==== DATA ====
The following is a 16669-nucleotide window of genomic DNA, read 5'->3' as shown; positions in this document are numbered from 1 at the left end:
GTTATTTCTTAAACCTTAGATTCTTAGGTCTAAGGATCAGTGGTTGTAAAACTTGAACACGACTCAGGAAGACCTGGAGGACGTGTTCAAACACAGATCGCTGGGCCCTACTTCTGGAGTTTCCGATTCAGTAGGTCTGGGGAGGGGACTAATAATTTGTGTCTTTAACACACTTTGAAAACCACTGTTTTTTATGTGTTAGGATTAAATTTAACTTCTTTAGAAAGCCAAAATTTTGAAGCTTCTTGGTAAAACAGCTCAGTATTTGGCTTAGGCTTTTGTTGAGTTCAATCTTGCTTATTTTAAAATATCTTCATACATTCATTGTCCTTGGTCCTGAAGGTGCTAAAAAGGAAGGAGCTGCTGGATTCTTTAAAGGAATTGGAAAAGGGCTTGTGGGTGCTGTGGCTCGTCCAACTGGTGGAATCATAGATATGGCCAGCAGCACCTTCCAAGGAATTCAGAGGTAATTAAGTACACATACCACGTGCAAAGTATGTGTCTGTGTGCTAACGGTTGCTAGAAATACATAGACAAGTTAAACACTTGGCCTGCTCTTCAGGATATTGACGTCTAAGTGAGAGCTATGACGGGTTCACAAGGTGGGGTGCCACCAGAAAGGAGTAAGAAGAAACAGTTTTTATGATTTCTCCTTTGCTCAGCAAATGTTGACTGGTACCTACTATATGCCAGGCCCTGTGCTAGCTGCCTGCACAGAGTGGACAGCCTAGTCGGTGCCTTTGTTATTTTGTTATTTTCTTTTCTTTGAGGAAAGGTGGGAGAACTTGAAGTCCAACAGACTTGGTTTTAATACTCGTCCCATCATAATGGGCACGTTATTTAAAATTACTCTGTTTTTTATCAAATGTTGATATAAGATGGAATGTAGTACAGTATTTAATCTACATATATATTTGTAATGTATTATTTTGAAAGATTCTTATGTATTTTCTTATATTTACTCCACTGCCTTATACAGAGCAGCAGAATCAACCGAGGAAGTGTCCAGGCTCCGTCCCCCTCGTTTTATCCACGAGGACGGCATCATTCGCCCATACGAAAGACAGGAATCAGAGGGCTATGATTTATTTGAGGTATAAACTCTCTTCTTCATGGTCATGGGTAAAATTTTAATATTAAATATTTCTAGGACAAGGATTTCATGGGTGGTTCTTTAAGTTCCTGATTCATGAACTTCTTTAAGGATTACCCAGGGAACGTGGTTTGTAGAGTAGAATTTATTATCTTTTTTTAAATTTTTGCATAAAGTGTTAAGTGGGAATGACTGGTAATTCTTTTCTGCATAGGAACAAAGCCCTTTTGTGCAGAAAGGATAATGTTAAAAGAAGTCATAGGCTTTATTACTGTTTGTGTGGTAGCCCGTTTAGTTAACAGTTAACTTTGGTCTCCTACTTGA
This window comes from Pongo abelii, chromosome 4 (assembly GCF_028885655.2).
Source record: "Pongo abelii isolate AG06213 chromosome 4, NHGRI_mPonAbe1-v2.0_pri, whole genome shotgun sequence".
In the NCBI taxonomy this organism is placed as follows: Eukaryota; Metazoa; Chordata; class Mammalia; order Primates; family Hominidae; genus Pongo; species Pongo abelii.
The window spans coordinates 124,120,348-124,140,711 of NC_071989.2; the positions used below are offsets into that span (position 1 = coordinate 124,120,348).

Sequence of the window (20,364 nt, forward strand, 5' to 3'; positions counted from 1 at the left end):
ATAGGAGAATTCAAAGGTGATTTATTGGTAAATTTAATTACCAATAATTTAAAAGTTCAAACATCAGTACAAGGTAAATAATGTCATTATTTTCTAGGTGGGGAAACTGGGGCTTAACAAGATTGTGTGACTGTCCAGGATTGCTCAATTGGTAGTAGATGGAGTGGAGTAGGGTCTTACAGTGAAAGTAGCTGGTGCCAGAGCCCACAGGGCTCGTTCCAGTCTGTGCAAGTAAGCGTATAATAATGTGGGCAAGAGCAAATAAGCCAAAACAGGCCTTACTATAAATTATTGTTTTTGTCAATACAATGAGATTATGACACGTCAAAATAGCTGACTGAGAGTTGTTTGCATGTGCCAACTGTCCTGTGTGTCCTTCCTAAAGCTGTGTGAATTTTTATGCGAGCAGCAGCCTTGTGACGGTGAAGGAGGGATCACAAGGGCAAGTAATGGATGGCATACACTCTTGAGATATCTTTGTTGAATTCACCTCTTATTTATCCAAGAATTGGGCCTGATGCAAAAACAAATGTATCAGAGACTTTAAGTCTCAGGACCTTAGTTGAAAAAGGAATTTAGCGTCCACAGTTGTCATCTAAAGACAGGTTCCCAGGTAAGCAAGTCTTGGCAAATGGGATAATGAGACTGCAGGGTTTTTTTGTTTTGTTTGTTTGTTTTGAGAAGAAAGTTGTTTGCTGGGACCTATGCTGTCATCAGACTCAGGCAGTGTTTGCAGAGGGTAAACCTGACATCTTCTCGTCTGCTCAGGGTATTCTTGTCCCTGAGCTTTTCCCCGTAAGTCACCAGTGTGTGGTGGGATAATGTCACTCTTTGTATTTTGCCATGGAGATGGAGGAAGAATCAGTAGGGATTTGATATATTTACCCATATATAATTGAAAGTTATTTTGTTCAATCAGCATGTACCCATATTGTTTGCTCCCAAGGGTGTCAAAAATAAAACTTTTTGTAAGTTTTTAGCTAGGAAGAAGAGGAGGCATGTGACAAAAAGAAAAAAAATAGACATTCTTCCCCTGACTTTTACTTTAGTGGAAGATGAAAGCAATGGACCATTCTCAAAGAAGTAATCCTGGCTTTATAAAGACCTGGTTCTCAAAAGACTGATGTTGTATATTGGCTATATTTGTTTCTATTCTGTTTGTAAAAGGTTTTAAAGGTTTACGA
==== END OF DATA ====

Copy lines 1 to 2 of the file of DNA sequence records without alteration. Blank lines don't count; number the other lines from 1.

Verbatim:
The following is a 16669-nucleotide window of genomic DNA, read 5'->3' as shown; positions in this document are numbered from 1 at the left end:
GTTATTTCTTAAACCTTAGATTCTTAGGTCTAAGGATCAGTGGTTGTAAAACTTGAACACGACTCAGGAAGACCTGGAGGACGTGTTCAAACACAGATCGCTGGGCCCTACTTCTGGAGTTTCCGATTCAGTAGGTCTGGGGAGGGGACTAATAATTTGTGTCTTTAACACACTTTGAAAACCACTGTTTTTTATGTGTTAGGATTAAATTTAACTTCTTTAGAAAGCCAAAATTTTGAAGCTTCTTGGTAAAACAGCTCAGTATTTGGCTTAGGCTTTTGTTGAGTTCAATCTTGCTTATTTTAAAATATCTTCATACATTCATTGTCCTTGGTCCTGAAGGTGCTAAAAAGGAAGGAGCTGCTGGATTCTTTAAAGGAATTGGAAAAGGGCTTGTGGGTGCTGTGGCTCGTCCAACTGGTGGAATCATAGATATGGCCAGCAGCACCTTCCAAGGAATTCAGAGGTAATTAAGTACACATACCACGTGCAAAGTATGTGTCTGTGTGCTAACGGTTGCTAGAAATACATAGACAAGTTAAACACTTGGCCTGCTCTTCAGGATATTGACGTCTAAGTGAGAGCTATGACGGGTTCACAAGGTGGGGTGCCACCAGAAAGGAGTAAGAAGAAACAGTTTTTATGATTTCTCCTTTGCTCAGCAAATGTTGACTGGTACCTACTATATGCCAGGCCCTGTGCTAGCTGCCTGCACAGAGTGGACAGCCTAGTCGGTGCCTTTGTTATTTTGTTATTTTCTTTTCTTTGAGGAAAGGTGGGAGAACTTGAAGTCCAACAGACTTGGTTTTAATACTCGTCCCATCATAATGGGCACGTTATTTAAAATTACTCTGTTTTTTATCAAATGTTGATATAAGATGGAATGTAGTACAGTATTTAATCTACATATATATTTGTAATGTATTATTTTGAAAGATTCTTATGTATTTTCTTATATTTACTCCACTGCCTTATACAGAGCAGCAGAATCAACCGAGGAAGTGTCCAGGCTCCGTCCCCCTCGTTTTATCCACGAGGACGGCATCATTCGCCCATACGAAAGACAGGAATCAGAGGGCTATGATTTATTTGAGGTATAAACTCTCTTCTTCATGGTCATGGGTAAAATTTTAATATTAAATATTTCTAGGACAAGGATTTCATGGGTGGTTCTTTAAGTTCCTGATTCATGAACTTCTTTAAGGATTACCCAGGGAACGTGGTTTGTAGAGTAGAATTTATTATCTTTTTTTAAATTTTTGCATAAAGTGTTAAGTGGGAATGACTGGTAATTCTTTTCTGCATAGGAACAAAGCCCTTTTGTGCAGAAAGGATAATGTTAAAAGAAGTCATAGGCTTTATTACTGTTTGTGTGGTAGCCCGTTTAGTTAACAGTTAACTTTGGTCTCCTACTTGA